Dr Mark “Dr B” Butterbrodt


Memorial services for 74-year old Dr Mark “Dr B” Butterbrodt will be held at a later date

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Dr Mark Pearson Butterbrodt, MD, FAAP was born August 1, 1949, in Webster, SD, to Dallas and Margaret Pearson Butterbrodt. He died Dec 5, 2023, in Rapid City, SD. 

Doctor B grew up in Watertown, SD, and graduated from Watertown High School. He went on to earn an AB in English at Harvard, then studied medicine at the Universities of South Dakota, Minnesota, and Iowa under a federal aid program that committed him post-graduation to the Indian Health Service.

Doctor B specialized in pediatrics and was board-certified in neonatology. After serving six years for the IHS in South Dakota, he practiced for several years in Minneapolis – first at Children’s Hospital, then with the academic physicians group staffing Hennepin County Medical Center, a teaching hospital. 

In 1992, he won a Bush Foundation fellowship which he used in part to earn a master’s degree in epidemiology.  He used the remainder of the fellowship to return to South Dakota as lead physician on a 2-year project on the Pine Ridge Reservation.

Dr B’s project screened over 5,000 school-age children for markers predictive of early onset Type 2 Diabetes, a disease epidemic among Native Americans. In that work among those people, Mark found his true calling. 

He chose not to return to the secure practice he had left in the Twin Cities, but elected to stay in Pine Ridge to fight diabetes and other chronic diseases. He had qualms about the institutional mediocrity of the IHS, but re-entering the commissioned corps was the only option at the time that provided a clinical base in that area for doing the work he wanted to do.

Dr B preached that diabetes was not a certain killer, but could be prevented with lifestyle changes. He embraced the Oglala Lakota people — their culture and spirit. He understood it was a privilege to be invited to attend ceremonies, and he did so humbly with an open heart as he embedded himself in the community.

He made the effort to learn the Lakota language and speak it with his patients, built a fitness center, planted gardens and fruit trees, played the organ in church, coached and chauffeured basketball teams, gathered stones for the sweat lodges, promoted reading and literacy, mentored and trained community health workers, told jokes over the air on tribal radio, spent generously on gifts for children—the list goes on and on.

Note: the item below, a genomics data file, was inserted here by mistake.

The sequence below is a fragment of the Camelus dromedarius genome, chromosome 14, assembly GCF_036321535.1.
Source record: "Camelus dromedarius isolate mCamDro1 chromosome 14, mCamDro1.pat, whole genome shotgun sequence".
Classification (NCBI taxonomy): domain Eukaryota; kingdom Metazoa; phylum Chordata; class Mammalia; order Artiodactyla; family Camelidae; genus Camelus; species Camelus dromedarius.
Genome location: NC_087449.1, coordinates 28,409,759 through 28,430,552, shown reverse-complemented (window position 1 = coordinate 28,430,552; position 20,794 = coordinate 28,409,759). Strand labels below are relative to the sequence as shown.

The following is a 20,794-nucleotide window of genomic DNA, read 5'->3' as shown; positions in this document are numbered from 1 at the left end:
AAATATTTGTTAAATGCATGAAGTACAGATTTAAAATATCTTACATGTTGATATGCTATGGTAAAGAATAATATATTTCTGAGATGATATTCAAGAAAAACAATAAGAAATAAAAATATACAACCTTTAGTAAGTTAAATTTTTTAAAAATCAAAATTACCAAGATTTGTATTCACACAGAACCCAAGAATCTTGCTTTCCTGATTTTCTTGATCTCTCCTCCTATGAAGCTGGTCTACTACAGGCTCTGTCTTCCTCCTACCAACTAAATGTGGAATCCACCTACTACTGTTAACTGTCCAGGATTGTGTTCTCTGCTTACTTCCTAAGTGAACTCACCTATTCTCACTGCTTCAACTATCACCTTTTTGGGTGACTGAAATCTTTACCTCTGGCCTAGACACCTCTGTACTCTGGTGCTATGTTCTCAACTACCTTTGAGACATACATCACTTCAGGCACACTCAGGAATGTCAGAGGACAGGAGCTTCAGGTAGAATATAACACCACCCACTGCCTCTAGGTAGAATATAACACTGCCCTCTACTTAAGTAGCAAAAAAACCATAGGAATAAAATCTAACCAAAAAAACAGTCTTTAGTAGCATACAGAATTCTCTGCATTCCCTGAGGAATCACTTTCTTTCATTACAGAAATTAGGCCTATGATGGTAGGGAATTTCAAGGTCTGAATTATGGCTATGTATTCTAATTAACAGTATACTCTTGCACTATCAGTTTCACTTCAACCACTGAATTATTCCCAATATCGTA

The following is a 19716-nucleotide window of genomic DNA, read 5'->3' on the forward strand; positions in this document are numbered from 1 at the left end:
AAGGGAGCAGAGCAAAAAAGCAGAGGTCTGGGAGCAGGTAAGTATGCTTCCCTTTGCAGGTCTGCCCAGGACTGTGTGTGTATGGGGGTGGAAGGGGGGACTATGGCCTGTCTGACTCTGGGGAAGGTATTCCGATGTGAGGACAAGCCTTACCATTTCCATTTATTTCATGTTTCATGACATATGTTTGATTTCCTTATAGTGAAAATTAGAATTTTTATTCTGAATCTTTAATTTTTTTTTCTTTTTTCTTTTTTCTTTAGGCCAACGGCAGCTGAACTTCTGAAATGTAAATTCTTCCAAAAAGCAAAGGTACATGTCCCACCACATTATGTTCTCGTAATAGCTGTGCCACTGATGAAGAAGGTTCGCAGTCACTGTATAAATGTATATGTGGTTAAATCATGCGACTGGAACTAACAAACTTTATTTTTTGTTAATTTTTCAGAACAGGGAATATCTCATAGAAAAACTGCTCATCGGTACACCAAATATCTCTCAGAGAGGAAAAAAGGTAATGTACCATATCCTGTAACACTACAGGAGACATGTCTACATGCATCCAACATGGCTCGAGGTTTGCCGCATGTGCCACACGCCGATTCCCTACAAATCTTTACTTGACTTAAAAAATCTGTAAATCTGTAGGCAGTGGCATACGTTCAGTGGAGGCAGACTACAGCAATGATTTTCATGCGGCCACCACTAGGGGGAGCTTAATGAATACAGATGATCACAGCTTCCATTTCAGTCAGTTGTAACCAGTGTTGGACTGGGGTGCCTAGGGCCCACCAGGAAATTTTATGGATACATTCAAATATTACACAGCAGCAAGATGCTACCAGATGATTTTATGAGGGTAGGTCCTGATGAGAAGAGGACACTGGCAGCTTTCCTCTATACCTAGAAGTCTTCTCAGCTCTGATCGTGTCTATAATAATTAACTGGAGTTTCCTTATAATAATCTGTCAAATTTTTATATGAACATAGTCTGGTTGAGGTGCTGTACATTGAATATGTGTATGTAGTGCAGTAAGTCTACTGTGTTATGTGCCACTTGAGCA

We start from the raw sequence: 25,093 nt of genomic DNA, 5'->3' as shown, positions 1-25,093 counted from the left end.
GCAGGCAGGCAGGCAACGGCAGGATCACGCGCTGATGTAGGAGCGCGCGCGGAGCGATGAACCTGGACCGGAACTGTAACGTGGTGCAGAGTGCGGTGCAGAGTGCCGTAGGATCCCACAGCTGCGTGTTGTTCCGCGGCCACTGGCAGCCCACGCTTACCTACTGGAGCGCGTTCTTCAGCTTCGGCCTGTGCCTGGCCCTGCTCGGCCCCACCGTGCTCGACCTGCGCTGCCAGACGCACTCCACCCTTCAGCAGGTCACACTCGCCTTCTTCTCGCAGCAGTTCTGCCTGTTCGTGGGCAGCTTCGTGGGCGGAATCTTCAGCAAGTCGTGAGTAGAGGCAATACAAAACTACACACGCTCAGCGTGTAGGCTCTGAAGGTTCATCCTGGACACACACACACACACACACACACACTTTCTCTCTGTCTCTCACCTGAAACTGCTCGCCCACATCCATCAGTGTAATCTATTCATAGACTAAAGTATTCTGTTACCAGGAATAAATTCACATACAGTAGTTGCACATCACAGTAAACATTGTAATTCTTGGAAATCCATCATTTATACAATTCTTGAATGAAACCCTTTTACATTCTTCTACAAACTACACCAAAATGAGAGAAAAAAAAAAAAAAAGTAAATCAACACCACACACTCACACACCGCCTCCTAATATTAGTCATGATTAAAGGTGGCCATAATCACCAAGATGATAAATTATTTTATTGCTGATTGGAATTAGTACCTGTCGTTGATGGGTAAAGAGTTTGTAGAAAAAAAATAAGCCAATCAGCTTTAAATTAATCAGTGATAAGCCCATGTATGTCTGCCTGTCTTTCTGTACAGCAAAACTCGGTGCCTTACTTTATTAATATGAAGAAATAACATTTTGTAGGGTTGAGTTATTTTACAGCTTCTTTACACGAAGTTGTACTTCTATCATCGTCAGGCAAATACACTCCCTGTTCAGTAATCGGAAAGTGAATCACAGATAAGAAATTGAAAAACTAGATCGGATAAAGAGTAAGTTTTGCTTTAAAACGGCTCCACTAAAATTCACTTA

Mark made hundreds of friends. His exceptionalism stands out because he was more than a fine doctor; he was a warrior working day-to-day and side-by-side with the people he served for things that affirmed their worth and raised their hopes. He left the IHS after 20 years of service, but continued to work in other clinics and hospitals – serving the Native population almost until his death.

The American Academy of Pediatrics presented Mark with the Native American Child Health Advocacy Award in 2012. That award captures the essence of Mark’s heroism because all he really cared about were the people he served. Children were by far his favorite patients. 

Mark said the highest compliment he ever received was from the respected elder and medicine man Rick Two Dogs, who credited him for being the agent who changed the attitude of the Oglala Lakota people about their most dreaded scourge – diabetes. Twi Dogs said Doc B helped them understand it as a preventable disease instead of an inevitable killer.

Mark lived simply. His lifelong generosity held the first lien on all he ever earned or owned. Upon news of his death, the incredible affection, esteem, and admiration that poured forth from the many whose paths he crossed testify to his uncountable good deeds, his unflagging allegiance to his oath as a doctor, and the galactic void he leaves behind.

Mark happily chose a hard road upon which to exercise his gifts. His life journey on that road was an incomparable example of dedication, integrity, generosity, and purpose.

He was preceded in death by his parents and his son, Walter Dan Hardy III.

Surviving relatives include his sister Mary Ann Jackson; brothers Robert (Margaret Marrinan) and John (Julie) Butterbrodt; sister Lynn (Al) Hublou; nephews Robert A (Angelique), and Andrew (Alison Drummond) Butterbrodt; nieces Laura Butterbrodt, Jennie (Justin) Mayer, Ellen (Jared) Feiner, and Mollie (Taylor) Wait; five grandnieces; and aunt Joan Pearson Kelly.

His many surviving kinship relatives include Johnson and Cecil Bear Robe; JR Noisy Hawk; Rae Ann, Evelyn, and Irmina Red Owl; Keisha, Emily, Jordan, and Tyson Good Weasel; Mary Tobacco; Elaine Yellow Horse; Faith Spotted Eagle; Richard Iron Cloud; Rick Two Dogs; Rosalie Little Thunder; and Peter Janis. 

Many counted him a relative, and any omission here is not meant as a slight or diminution of the relationships he formed.

His Lakota relatives and friends would use these words when speaking of him: Wakanyeja iwicayuskin (he enjoyed children), Igluonihan (respectful), Wowokiye (helpful), Wacanteognake (compassionate), and Wowahwale (kind).

Mark was a very honorable man.